Fact or fiction? These popular Australian road rule myths busted

Do you think you know the road rules like the back of your hand? You could be in for a
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Do you think you know the road rules like the back of your hand? You could be in for a surprise!

Ask anyone who drives if they’re a good driver and the majority of them will say they are. Ask the same person a question about the road rules and they’ll swear blind they know the rules, even if it turns out to be wrong!

It can be difficult to know who’s right! So to put any of those common myths to bed, we decided to find out the truth and debunk them once and for all.

Myth #1: I don’t need to go the reduced speed limit if there’s no visible road works

This one is a big no-no: in actual fact, road work speed limits apply even if there aren’t any workers present. When the signs are displayed the relevant speed limit is in force as there may be loose gravel, unmarked lines or changes in the road configuration.

Myth #2: It’s okay to use my phone as long as I don’t make a call

Incorrect: Touching or picking up a phone in any manner while on the road is an offence. This includes music, texting, social media or using your phone as a GPS, even if you’re stopped at a light. If you need to use your phone, you must be pulled over and out of traffic.

Myth #3: It’s legal to drive at 80 on the highway

It’s actually illegal and according to QPS, you can be charged with failing to show due care and consideration. They suggest pulling over if you’re going too slow, i.e. there are four or five cards behind you.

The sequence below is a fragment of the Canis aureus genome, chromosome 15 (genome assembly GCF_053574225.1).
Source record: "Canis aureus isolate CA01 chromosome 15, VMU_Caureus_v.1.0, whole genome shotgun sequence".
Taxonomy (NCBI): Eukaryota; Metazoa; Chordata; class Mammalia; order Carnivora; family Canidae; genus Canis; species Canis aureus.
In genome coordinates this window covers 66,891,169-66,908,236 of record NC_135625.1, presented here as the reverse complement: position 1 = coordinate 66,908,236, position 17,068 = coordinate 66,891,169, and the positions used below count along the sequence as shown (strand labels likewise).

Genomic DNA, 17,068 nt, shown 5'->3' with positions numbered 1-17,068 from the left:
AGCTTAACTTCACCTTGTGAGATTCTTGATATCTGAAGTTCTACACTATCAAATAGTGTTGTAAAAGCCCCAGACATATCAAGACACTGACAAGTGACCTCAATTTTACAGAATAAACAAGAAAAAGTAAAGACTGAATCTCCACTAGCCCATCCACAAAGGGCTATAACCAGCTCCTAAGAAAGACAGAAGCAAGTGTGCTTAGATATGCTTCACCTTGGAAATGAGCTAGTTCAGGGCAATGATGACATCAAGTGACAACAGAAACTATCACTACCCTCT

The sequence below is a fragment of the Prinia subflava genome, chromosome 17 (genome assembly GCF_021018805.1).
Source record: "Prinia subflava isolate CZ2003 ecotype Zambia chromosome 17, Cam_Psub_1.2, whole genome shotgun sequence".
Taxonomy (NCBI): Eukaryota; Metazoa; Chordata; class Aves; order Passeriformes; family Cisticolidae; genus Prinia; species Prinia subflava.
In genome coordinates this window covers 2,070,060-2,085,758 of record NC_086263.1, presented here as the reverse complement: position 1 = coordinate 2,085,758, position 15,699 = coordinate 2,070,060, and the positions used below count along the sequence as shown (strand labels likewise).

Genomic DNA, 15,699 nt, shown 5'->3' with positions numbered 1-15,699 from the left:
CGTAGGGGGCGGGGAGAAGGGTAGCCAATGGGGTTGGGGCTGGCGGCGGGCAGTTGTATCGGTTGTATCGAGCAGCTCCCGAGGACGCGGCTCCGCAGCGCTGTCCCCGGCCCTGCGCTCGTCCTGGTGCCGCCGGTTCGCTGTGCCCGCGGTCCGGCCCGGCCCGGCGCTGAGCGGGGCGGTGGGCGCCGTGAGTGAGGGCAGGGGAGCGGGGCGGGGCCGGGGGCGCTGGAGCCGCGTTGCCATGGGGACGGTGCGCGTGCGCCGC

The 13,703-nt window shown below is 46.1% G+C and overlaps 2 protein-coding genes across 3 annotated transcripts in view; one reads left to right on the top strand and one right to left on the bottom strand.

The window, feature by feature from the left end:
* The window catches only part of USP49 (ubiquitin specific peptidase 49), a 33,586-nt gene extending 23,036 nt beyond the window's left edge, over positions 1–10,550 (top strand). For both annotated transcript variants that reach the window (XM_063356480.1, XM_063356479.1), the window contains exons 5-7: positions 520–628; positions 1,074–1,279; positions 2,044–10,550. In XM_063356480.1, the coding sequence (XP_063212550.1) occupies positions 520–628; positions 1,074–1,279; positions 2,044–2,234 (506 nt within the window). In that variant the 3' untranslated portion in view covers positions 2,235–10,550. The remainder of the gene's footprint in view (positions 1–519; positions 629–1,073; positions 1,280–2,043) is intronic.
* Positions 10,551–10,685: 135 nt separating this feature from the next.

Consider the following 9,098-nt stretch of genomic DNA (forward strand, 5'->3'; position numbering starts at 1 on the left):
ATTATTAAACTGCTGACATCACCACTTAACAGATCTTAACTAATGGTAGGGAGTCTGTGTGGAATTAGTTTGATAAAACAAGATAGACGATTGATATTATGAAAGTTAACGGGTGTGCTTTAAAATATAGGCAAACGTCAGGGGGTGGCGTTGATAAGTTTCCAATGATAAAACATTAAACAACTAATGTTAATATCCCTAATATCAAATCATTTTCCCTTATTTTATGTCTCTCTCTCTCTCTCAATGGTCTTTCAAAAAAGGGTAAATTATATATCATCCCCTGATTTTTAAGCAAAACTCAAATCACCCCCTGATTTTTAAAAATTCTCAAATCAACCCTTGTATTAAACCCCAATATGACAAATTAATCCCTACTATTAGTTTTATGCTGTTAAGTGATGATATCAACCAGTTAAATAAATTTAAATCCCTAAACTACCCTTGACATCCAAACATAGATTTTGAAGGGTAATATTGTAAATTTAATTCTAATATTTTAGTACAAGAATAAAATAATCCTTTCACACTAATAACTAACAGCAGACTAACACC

Myth #4: If I’m in a slip lane and it ends, I have the right of way

Not true. Law dictates that if your lane comes to an end with dotted lines you must give way to the traffic you are moving into. But if there isn’t a dotted line, then the vehicle behind must give way to the vehicle in front.

Myth #5: I need to indicate right when I enter a roundabout, unless I’m turning left

That’s just a myth, you don’t need to indicate right if you’re going straight, but need to if you’re going right or doing a U-turn. You can indicate left out of the roundabout.

Myth #6: My licence plate doesn’t need to be visible, just attached

Nope, in fact, if your number plate isn’t visible from 20 metres away, that’s illegal. It cannot be covered by bull bars, towbars, driving lights or be faded or obscured. In Queensland, you can receive a $227 fine if your plate/s are not legible.

Myth #7: My dog or cat can sit in my lap when I drive

Nope! This is illegal and any animal in the car must be restrained. This is for the safety of yourself, your passengers and other road users if you become distracted.

Myth #8: I can warn other drivers that there’s a police car by flashing my lights

The old Australian custom of flashing your lights to warn oncoming vehicles of a police car up the road could get you fined up to $60 – it’s called dazzling your headlights. This follows on from a well-known law that you must dip your headlights to low beam when a vehicle coming toward you is within 200 metres.

 

Did any of these laws/road rules surprise you? What’s another question you have that you and your friends can’t decide on?

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